Hywind Tampen foundations make a move

In: FoundationsWindfarms
Developer Equinor has released a new video, ‘Hywind Tampen – on the move’, as the project’s concrete foundations are being shipped to the deepwater site at Donmersnes.

Aker Solutions has completed construction of the first twenty metres of the eleven spar-substructures at its yard in Stord. These are now being transported to Dommersnes where concrete slipforming will be completed. Slipforming work will continue to 107.5 metres: it is the first case of concrete slipforming for an offshore project in the Norwegian continental shelf.

The 88 MW Hywind Tampen is a floating wind farm, expected to supply electricity to the Snorre and Gulfaks offshore operations in the Norwegian North Sea. It will be the largest floating wind farm in the world, and the first ever to power oil & gas platforms, as well as being Equinor’s first floating wind project using concrete technology.

Despite the upheavals wrought by the COVID-19 pandemic, the project remains on time and on track, according to Equinor’s project director for Hywind Tampen, Olav-Bernt Haga. “We plan to start towing the completed wind turbines to Tampen early summer of 2022 and complete the offshore work by the end of the year. This is a large and complex industrial project where we use our experience from oil and gas projects,” Haga explained.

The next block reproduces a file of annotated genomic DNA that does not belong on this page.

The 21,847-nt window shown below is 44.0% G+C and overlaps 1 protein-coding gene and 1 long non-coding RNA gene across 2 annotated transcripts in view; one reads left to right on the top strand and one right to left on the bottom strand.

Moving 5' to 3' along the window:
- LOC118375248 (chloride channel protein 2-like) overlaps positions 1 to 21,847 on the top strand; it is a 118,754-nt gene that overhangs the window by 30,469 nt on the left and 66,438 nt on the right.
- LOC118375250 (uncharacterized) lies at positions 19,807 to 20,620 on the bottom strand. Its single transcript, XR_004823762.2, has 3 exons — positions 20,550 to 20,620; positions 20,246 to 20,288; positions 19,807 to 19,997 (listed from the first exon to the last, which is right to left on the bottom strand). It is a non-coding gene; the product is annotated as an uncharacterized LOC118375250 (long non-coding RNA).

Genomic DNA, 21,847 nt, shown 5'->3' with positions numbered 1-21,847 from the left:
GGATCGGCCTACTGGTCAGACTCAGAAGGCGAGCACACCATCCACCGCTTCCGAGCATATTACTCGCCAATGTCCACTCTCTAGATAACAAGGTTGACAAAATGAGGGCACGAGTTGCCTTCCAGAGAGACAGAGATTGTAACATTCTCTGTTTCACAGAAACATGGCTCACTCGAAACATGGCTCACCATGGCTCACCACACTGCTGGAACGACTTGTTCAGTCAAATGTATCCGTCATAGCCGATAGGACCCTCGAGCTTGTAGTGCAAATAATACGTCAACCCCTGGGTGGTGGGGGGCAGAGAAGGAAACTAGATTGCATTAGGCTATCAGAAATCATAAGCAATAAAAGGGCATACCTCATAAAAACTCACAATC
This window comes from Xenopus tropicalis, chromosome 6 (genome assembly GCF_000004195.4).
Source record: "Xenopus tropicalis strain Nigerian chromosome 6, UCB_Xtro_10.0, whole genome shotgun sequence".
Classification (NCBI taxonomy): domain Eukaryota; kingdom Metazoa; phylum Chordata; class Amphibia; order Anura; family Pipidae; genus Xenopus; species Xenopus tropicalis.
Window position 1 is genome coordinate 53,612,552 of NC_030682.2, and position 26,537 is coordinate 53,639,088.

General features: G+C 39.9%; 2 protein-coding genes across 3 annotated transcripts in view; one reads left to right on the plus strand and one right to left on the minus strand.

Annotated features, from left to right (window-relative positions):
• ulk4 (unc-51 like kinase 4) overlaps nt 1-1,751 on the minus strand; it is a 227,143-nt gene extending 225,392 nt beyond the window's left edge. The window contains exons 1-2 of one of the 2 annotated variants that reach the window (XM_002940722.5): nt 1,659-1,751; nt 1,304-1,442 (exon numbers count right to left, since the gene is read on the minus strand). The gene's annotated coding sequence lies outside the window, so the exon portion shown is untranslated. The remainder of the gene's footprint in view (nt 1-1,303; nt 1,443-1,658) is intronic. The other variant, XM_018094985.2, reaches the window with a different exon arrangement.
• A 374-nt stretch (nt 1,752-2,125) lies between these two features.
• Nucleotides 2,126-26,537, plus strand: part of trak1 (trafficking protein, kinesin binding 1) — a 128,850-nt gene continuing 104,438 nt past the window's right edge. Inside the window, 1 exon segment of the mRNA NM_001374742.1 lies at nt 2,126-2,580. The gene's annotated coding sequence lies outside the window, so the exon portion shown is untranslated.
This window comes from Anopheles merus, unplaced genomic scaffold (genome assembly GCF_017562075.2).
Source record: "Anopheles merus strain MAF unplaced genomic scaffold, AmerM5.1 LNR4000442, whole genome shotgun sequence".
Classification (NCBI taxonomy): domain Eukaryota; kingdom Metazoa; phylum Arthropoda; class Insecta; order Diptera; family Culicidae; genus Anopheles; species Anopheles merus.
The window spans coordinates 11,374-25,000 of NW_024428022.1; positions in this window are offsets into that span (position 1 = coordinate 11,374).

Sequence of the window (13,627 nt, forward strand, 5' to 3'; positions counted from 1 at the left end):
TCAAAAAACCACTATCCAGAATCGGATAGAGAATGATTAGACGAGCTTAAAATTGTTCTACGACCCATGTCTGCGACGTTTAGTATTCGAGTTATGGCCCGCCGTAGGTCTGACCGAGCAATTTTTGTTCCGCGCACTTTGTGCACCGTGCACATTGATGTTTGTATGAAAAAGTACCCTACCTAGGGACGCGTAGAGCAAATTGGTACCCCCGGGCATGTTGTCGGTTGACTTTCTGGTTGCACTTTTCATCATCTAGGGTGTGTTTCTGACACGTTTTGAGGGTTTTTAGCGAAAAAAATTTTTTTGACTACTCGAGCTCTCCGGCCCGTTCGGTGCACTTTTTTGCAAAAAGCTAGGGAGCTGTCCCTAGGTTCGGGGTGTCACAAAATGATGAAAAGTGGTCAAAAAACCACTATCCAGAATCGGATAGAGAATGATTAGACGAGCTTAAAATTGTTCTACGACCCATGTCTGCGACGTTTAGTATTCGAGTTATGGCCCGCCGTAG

Construction kicked off in October 2020, when the Prime Minister of Norway cut the first steel. This year, 2021, is what Equinor calls the project’s “year of manufacturing”, with all elements to be collected at Gulen, where they will be assembled in 2022. Once the wind farm is operational, Equinor will serve as operator, being in charge of operations and maintenance.

The eleven-turbine wind farm is expected to provide approximately 35% of the annual power needed by Snorre A and B and Gullfaks A, B, and C, while reducing Cos emissions by 200,000 tons a year.
Equinor considers it “Hywind Tampen will be a test bed for further development of floating wind, exploring the use of new and larger turbines, installations methods, simplified moorings, concrete substructures and integration between gas and wind power generation systems.”

For more information on offshore wind farms worldwide, click here.

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